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Thread: A saber with an eagle's head on the hilt.

  1. #1
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    A saber with an eagle's head on the hilt.

    Hi all.
    I ask experts on the issue of sabers with an eagle's head on the hilt to speak out - I recently became the owner of this saber.
    I believe that this is the saber of a US militia officer of the early 19th century ....?
    When she came to me, I realized that the hilt was removed from the blade (I didnít manage to find out before the purchase), this is evidenced by a fresh rivet on the end of the hilt head and a new leather gasket under the hilt from the side of the blade.
    Also on the bow of the Blucher form there is a slot for attaching the knot.
    My questions about subjects:
    1) Is the hilt in native collection - is the shackle with a slot for a knot appropriate on a hilt with an eagle's head?
    2) Is the blade native to such a handle?
    Blade length 83 cm.
    The length of the saber with the handle is 96.5 cm.
    The width of the blade at the ricasso is 3.3 cm (33 mm.).
    On the first quarter of the hilt blade, a floral ornament is visible - traces of gilding in the pattern remain under the shield of the hilt handle.
    There are no manufacturer's marks.
    3) If the collection of the saber is original, then what kind of saber is it? For a cavalry officer or an artillery officer?

    Thanks in advance to everyone who has shown interest in my topic.
    Sincerely, Vladimir.
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  2. #2
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    More photo
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  3. #3
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    I would place it in the 1820s-1830s. Certainly, the majority of these were meant for the American market. The wire on the grip is a replacement and the plain ferrule (brass band on the grip) almost assures me it was a British produced sword. A slot in the guard for a sword knot is really common.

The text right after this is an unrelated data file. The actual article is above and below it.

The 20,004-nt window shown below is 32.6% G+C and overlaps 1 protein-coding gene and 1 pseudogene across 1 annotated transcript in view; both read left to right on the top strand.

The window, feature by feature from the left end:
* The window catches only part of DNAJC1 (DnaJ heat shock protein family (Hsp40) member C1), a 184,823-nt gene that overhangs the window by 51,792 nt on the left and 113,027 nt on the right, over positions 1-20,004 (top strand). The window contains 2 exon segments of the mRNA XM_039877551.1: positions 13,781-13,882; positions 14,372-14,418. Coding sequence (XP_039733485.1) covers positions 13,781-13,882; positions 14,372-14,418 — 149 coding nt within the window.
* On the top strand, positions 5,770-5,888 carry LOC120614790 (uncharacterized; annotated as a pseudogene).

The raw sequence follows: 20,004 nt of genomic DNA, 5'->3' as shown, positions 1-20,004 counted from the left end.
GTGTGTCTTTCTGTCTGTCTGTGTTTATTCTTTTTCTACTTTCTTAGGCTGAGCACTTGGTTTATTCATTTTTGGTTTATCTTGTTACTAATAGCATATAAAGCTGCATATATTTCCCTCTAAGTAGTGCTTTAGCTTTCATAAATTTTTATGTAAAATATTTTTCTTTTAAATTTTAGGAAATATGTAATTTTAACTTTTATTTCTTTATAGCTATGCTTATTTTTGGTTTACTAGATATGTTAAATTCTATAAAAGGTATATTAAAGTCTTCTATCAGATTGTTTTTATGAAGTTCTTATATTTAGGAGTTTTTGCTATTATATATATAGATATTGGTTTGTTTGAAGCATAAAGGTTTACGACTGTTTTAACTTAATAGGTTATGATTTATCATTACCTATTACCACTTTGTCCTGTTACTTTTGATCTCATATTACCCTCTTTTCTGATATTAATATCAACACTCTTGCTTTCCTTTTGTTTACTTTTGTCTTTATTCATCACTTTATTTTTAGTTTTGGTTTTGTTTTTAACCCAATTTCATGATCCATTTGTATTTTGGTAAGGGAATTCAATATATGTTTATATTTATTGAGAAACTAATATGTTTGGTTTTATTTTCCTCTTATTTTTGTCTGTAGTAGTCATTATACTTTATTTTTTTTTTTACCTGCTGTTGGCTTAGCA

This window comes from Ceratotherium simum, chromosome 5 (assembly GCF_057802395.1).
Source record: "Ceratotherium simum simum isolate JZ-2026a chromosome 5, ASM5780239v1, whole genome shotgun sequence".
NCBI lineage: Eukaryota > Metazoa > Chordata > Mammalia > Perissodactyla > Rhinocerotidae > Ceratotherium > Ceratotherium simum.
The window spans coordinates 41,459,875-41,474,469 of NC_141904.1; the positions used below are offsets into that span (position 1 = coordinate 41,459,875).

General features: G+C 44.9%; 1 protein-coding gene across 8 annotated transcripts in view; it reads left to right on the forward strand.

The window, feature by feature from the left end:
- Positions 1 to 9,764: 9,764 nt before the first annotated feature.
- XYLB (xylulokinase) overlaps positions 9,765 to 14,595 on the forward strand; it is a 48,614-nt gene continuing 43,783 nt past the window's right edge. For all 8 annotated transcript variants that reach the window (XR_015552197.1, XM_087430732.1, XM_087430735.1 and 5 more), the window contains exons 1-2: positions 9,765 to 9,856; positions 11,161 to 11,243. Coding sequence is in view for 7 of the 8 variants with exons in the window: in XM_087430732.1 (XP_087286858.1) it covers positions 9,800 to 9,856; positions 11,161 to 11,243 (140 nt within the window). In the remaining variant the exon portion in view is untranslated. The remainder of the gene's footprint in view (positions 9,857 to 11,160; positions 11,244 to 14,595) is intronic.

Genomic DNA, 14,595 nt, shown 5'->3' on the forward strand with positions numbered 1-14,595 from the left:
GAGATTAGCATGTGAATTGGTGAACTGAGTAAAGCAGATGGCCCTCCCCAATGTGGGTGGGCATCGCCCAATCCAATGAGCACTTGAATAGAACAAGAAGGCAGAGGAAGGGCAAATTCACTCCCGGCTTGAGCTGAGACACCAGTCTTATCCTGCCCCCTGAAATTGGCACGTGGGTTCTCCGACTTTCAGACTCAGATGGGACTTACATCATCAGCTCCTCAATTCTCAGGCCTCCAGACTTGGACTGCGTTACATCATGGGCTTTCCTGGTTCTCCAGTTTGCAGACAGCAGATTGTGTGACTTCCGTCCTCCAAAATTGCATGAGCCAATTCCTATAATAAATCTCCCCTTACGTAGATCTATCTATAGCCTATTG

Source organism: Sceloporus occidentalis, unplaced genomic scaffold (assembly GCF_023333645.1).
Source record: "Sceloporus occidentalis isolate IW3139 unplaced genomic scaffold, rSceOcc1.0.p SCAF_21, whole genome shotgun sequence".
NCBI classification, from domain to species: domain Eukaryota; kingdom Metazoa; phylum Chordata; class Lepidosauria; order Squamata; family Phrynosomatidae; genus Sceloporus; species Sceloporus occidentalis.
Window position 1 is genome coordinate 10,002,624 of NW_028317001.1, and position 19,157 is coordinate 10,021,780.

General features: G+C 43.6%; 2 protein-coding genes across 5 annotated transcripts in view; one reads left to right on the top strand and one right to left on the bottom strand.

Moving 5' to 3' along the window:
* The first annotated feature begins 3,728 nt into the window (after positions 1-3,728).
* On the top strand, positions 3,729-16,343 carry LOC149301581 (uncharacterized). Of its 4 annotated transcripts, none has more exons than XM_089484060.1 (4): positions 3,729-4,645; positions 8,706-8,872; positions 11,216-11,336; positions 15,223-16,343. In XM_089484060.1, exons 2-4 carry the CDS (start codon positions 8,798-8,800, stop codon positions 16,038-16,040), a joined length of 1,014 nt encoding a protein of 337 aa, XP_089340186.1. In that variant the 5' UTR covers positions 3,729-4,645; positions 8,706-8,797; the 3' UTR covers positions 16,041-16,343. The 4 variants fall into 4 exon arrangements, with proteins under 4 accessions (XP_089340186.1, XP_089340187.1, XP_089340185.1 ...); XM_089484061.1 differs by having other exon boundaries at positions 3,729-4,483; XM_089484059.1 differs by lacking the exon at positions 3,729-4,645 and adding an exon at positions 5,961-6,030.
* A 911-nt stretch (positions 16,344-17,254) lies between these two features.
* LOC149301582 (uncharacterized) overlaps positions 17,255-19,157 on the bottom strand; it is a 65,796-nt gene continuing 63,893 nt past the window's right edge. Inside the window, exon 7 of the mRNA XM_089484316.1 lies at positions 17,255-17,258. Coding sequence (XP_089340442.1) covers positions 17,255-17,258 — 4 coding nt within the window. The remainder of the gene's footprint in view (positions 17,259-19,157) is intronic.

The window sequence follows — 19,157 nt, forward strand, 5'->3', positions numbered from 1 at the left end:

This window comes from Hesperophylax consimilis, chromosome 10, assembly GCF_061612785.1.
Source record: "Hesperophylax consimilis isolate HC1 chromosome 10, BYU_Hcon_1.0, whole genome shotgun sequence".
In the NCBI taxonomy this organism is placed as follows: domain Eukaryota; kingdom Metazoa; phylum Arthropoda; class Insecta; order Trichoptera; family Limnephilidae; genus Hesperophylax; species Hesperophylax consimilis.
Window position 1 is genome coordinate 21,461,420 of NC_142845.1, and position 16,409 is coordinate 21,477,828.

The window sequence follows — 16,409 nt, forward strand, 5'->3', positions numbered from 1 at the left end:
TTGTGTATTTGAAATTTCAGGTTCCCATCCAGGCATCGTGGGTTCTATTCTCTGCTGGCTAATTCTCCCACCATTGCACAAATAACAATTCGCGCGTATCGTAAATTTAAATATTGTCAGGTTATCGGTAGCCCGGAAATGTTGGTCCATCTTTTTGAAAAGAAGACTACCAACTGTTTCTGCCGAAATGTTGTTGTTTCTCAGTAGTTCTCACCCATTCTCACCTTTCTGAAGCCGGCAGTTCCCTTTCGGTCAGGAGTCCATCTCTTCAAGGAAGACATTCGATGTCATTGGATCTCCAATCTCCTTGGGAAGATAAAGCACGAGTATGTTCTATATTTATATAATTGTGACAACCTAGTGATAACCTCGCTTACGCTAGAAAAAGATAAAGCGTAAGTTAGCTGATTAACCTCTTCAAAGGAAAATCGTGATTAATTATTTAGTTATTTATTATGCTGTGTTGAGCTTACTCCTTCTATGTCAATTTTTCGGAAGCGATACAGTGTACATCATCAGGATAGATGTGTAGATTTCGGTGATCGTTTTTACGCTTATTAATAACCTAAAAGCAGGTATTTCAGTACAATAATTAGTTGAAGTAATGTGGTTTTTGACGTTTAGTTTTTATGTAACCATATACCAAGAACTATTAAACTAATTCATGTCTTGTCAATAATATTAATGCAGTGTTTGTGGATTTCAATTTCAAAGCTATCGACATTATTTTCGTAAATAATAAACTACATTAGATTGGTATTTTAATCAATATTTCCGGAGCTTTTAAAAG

It should display well.

    Cheers
    GC

  4. #4
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    Glen, thanks for your reply.
    Tell me what knots could be used with this saber in the USA at that time, if any.
    Sincerely, Vladimir.

  5. #5
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    Quote Originally Posted by Vladimir Sukhomlinov View Post
    Glen, thanks for your reply.
    Tell me what knots could be used with this saber in the USA at that time, if any.
    Sincerely, Vladimir.
    I honestly don't know but figure similar to British swords of the time.

  6. #6
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    I agree on British manufacturing even with langets the etch and furniture say British. Both England and Solingen made this style eaglehead and with 32.5 blade it is within mounted officer length. 1820 to 1830 Time frame with the low quality bone grip also fits. Nice piece Vlad.
    The unlimited power of the sword is not in the hands of either the federal or state governments, but, where I trust in God it will ever remain, in the hands of the people." --- Tench Coxe

  7. #7
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    Eric, thanks for your reply.
    Sincerely, Vladimir.

  8. #8